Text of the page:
Iolanthe

March 27, 2019 | By | Reply More

★★★☆☆    Concise

Teviot Row House: Tue 26 – Sat 30 March 2019
Review by Thom Dibdin

There is a pleasing and playful lightness of tone to the Edinburgh University Savoy Opera Group’s production of Iolanthe, which is at the Teviot Debating Hall until Saturday.

The staging is minimal – a starry backcloth is about your lot – and the band has but eight members. Yet director Izzy Parris has a deft touch and ensures that this is far from being a glorified concert performance.

Naimh Higgins. Pic Erica Belton

Iolanthe is touted as being Gilbert and Sullivan at the height of their powers and, in many ways, it is. Although the sparkling score doesn’t have the kind or earworm tunes that The Mikado carries nor, indeed, is its twisted comic scheme open to too much updating.

So it is to Parris and MD Sam McLellan’s huge credit that they take the raw material and present it with the maximum of clarity. There is no problem in following this most convoluted of plots and, with some notably fine wind players at his disposal, McLellan achieves a real rapport between the performers and the band.


Choreographer Sarah-Louise Christy has constructed a little introduction in a twilit staging during the overture, in which a fairy dances with – and then seduces – a mortal. The outcome is left to the imagination as he carries her off, stage left, but the intentions are very clear.

And so it is that the plot revolves around the fairy Iolanthe, beloved of her Queen but banished for marrying a mortal 25 years ago. When she is rehabilitated to the fairy band it is discovered she has a son, Strephon, a poor shepherd, who is half fairy, half mortal.

complex mix

Strephon wants to marry the beautiful Phyllis. But she is a ward Chancery, so he can only do so at the say so of the Lord Chancellor – who has eyes for her himself. As do the rest of the House of Lords.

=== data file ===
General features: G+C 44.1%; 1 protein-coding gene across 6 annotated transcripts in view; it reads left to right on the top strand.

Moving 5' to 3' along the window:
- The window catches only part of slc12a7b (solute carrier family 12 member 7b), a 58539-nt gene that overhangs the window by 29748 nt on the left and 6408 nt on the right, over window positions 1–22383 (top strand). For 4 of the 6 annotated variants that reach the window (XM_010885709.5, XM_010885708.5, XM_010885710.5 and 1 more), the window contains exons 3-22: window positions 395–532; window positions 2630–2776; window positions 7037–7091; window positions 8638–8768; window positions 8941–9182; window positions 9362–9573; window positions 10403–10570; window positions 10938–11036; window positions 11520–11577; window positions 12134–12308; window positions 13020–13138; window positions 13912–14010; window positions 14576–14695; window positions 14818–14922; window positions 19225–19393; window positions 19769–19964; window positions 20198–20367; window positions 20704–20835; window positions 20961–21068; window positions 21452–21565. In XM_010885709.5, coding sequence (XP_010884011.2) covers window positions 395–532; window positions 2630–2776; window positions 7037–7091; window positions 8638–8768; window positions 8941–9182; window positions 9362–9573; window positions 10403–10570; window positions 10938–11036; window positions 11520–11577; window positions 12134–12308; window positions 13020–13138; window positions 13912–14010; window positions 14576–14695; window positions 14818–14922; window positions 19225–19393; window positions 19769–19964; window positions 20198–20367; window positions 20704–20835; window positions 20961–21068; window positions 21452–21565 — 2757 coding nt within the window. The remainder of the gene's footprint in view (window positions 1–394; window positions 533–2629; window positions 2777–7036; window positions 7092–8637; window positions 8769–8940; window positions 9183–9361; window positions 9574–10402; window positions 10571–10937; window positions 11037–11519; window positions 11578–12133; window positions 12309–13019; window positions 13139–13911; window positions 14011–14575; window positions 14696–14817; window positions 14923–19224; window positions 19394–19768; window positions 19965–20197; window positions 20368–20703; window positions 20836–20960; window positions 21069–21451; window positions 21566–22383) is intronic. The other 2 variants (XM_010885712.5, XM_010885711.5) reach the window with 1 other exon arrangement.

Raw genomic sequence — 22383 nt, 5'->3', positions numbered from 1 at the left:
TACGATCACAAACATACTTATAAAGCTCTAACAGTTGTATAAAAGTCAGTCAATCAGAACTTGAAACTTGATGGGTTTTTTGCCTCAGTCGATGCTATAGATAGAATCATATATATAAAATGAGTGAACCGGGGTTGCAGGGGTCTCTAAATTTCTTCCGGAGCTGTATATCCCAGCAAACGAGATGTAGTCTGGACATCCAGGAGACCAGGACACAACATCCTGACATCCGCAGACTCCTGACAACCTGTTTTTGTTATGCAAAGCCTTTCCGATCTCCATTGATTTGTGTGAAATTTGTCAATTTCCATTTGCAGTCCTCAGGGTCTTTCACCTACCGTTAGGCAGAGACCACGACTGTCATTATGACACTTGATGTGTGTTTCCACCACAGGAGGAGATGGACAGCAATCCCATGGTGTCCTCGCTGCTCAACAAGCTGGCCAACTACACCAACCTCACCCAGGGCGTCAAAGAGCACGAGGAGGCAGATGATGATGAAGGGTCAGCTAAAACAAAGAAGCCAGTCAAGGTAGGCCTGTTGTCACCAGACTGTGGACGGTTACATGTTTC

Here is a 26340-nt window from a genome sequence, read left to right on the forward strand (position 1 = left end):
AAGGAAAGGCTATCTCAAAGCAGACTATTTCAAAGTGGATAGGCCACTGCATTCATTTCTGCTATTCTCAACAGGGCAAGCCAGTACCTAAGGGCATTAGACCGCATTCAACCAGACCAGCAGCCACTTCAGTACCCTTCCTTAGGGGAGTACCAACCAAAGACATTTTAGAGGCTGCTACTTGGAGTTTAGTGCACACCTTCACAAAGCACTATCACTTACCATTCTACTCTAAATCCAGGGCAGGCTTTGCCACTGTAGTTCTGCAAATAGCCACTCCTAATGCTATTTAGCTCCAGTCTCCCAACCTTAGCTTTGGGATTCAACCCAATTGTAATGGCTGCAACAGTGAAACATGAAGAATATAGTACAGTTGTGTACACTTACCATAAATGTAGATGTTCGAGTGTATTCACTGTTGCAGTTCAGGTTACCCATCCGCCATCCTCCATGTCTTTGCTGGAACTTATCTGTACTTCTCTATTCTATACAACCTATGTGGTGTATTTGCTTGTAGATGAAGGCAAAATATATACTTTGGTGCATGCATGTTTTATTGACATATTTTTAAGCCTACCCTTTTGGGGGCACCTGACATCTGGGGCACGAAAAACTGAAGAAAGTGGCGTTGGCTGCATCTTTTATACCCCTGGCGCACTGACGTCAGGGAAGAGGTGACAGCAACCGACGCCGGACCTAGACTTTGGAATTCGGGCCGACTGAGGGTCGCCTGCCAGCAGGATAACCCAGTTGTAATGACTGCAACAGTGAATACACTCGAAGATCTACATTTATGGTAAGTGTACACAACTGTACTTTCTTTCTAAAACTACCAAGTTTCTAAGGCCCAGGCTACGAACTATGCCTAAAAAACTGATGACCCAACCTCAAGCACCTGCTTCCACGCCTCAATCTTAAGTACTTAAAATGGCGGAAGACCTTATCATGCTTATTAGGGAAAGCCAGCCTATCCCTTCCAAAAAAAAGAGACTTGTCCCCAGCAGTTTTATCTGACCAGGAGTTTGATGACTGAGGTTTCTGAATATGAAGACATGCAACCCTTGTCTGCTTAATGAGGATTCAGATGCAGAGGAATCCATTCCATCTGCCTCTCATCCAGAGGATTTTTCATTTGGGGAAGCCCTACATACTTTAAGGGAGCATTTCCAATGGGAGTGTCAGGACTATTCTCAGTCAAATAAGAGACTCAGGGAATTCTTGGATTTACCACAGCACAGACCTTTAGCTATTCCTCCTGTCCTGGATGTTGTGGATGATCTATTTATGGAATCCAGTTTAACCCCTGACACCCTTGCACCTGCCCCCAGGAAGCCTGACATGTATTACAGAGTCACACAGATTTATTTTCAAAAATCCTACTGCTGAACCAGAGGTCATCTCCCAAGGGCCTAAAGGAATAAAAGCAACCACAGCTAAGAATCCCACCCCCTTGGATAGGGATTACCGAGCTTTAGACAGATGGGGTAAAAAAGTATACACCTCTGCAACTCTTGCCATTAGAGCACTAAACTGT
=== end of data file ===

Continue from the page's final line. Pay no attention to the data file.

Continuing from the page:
Max Prentice and Naimh Higgins with faires. Pic Erica Belton

Georgie Carey is well-cast as Iolanthe. She has the slightly haughty attitude of a Queen’s favourite without appearing arrogant, and has a warm, fluid singing voice. Amy Knowles and May Evans give equally good accounts as the most vocal fairies, Celia and Leila, who come to Iolanthe’s support.

It is Naimh Higgins as the Fairy Queen who really delivers. She seems to be channeling the headmistress of a junior boarding school – there is a complex mix of the despotic and overtly emotional about her caring for her fairy brood.


It’s not just Higgins’ commanding delivery, either. Her movement is delicate and precise but when she opens her thrapple and lets rip, she has a fully rounded voice with Wagnerian qualities and real depth behind the embellishments.

There is not a huge amount of characterisation for Max Prentice to give to Strephon, whose top half is fairy and bottom half is mortal and mostly has to stand around looking either heroic, lover-lorn or put-upon. He achieve each with suitable clarity.

scope

Issy Crutchley has a lot more scope as Phyllis. First loving Strephon, then falling out of love when she sees him kissing a 17 year old and offering herself to the richest Lord who will have her and finally falling back in love.

Issy Crutchley with Lords. Pic Erica Belton

In a performance replete with looks that carry much more than any words could ever convey, her glance of sorrow on learning which half of Strephon is mortal is one to treasure. Her voice, although not particularly strong, has a lovely clarity in the upper register, which carries in all the right places.

There are some strong performances from the various Lords as well. In particular, Nathaniel Forsyth acquits himself admirably as the Lord Chancellor. His delivery of the tongue-twisting patter song, Love, unrequited, robs me of my rest, is a real treat and, on opening night, was brilliantly carried off despite some potentially catastrophic wardrobe issues.

Ewan Bruce and Gordon Horne give good accounts of the two ancient Earls who fancy their chances with Phyllis. Bruce, with his glacial demeanour and a rich singing voice, is particularly good value. While Patrick Hall as the soldier guarding the house of Lords, combines a strong physical performance with a pleasing vocal delivery.

However it is with the female performers that Izzy Parriss finds most depth. While there is a deal of mugging from the Lords that is funny enough, it is the fairies’ attention to the detail of their reactions that is most effective.

Running time: Two hours and 20 minutes (including one interval)
Teviot Debating Hall, Teviot Row House, 13 Bristo Square, EH8 9AJ
Tuesday 26 – Saturday 30 March 2019.
Tue/Wed, Fri/Sat: 7.30pm; Matinee Sat: 2.30pm.
Tickets and details: Book now.

Issy Crutchley and Max Prentice. Pic Erica Belton

ENDS

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